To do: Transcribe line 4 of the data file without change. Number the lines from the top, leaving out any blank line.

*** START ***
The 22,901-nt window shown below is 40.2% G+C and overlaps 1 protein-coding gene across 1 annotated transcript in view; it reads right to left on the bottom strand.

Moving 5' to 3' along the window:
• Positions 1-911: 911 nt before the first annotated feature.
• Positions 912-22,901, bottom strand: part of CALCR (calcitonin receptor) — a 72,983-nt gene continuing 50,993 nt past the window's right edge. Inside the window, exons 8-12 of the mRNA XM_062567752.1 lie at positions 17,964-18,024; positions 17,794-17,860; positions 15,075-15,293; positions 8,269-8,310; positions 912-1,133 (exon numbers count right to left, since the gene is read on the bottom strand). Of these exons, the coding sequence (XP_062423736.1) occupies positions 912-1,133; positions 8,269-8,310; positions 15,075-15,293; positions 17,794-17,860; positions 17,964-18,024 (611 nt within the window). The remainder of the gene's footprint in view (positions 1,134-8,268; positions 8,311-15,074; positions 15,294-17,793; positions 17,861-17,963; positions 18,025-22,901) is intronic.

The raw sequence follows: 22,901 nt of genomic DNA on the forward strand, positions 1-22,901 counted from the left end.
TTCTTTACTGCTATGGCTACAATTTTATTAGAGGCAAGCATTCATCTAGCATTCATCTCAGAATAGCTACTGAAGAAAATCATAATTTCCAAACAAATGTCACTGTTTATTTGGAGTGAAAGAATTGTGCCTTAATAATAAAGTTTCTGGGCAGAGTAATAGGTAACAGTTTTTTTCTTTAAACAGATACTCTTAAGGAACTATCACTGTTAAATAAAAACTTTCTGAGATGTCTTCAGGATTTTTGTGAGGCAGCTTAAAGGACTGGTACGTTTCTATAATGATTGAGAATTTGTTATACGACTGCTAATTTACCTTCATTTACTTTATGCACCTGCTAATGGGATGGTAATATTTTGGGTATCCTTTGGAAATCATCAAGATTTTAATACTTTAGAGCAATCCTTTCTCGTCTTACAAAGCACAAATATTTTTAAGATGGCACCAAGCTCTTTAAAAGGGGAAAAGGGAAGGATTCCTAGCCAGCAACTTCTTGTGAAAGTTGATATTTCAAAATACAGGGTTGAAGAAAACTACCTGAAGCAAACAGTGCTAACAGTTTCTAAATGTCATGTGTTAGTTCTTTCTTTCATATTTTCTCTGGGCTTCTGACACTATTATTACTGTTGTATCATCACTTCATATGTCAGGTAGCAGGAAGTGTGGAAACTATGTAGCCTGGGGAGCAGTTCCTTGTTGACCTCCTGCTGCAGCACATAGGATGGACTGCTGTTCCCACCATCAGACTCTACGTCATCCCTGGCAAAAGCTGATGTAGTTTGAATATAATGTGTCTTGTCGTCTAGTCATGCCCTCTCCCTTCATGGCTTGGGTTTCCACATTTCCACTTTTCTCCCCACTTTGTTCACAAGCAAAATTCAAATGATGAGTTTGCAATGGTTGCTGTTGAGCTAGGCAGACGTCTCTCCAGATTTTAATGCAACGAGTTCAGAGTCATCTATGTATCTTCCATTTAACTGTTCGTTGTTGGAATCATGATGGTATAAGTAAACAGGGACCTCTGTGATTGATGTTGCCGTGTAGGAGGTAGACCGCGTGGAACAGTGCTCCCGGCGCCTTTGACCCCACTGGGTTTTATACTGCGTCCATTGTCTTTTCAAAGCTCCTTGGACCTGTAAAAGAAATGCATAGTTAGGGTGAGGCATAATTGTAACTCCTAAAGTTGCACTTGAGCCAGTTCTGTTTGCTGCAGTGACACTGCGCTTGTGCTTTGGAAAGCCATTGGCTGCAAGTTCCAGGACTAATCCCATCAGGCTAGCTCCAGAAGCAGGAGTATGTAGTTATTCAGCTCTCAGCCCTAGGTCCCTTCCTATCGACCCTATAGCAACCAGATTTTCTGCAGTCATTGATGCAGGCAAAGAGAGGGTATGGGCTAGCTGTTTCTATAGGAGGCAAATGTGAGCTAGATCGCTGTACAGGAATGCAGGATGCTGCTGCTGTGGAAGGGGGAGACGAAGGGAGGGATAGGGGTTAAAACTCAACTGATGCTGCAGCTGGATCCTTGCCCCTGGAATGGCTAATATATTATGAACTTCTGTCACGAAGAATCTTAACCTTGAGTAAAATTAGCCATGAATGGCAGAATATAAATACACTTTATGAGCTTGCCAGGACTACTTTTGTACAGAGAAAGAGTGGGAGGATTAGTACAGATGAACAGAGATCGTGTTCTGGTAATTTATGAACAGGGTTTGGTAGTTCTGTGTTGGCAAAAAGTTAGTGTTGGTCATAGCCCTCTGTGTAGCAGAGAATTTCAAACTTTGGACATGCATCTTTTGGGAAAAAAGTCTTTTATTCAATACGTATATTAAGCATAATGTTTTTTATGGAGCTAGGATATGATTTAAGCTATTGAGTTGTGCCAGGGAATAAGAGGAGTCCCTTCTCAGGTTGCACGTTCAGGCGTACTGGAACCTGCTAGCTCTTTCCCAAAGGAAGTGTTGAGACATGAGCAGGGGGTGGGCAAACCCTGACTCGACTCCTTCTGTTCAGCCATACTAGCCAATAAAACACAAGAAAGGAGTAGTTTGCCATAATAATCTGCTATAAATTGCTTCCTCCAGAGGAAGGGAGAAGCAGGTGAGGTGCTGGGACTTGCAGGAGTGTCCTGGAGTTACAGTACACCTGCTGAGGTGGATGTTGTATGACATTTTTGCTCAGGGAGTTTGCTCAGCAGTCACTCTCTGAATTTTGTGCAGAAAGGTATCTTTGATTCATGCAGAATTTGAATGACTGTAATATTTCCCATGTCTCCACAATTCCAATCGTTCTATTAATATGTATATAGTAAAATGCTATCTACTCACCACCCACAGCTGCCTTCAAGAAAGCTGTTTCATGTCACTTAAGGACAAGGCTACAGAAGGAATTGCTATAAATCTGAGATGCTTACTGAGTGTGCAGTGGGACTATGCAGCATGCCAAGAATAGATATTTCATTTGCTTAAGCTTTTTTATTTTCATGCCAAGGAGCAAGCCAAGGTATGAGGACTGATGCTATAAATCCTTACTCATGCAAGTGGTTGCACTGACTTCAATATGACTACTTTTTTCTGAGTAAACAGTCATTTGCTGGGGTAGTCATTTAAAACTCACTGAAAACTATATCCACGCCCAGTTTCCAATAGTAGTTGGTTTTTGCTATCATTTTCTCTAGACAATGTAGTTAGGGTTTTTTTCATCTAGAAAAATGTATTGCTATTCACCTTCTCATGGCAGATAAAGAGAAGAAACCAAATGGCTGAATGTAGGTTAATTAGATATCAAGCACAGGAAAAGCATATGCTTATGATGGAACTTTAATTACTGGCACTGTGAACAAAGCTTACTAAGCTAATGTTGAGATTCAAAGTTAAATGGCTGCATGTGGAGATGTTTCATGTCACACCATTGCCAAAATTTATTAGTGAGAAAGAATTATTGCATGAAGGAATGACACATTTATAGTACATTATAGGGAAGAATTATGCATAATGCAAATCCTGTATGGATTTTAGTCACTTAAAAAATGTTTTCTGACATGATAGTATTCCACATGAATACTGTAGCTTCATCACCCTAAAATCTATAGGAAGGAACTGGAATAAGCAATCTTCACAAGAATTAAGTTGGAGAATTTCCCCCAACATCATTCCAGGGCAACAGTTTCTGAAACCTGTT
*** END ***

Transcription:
• Positions 912-22,901, bottom strand: part of CALCR (calcitonin receptor) — a 72,983-nt gene continuing 50,993 nt past the window's right edge. Inside the window, exons 8-12 of the mRNA XM_062567752.1 lie at positions 17,964-18,024; positions 17,794-17,860; positions 15,075-15,293; positions 8,269-8,310; positions 912-1,133 (exon numbers count right to left, since the gene is read on the bottom strand). Of these exons, the coding sequence (XP_062423736.1) occupies positions 912-1,133; positions 8,269-8,310; positions 15,075-15,293; positions 17,794-17,860; positions 17,964-18,024 (611 nt within the window). The remainder of the gene's footprint in view (positions 1,134-8,268; positions 8,311-15,074; positions 15,294-17,793; positions 17,861-17,963; positions 18,025-22,901) is intronic.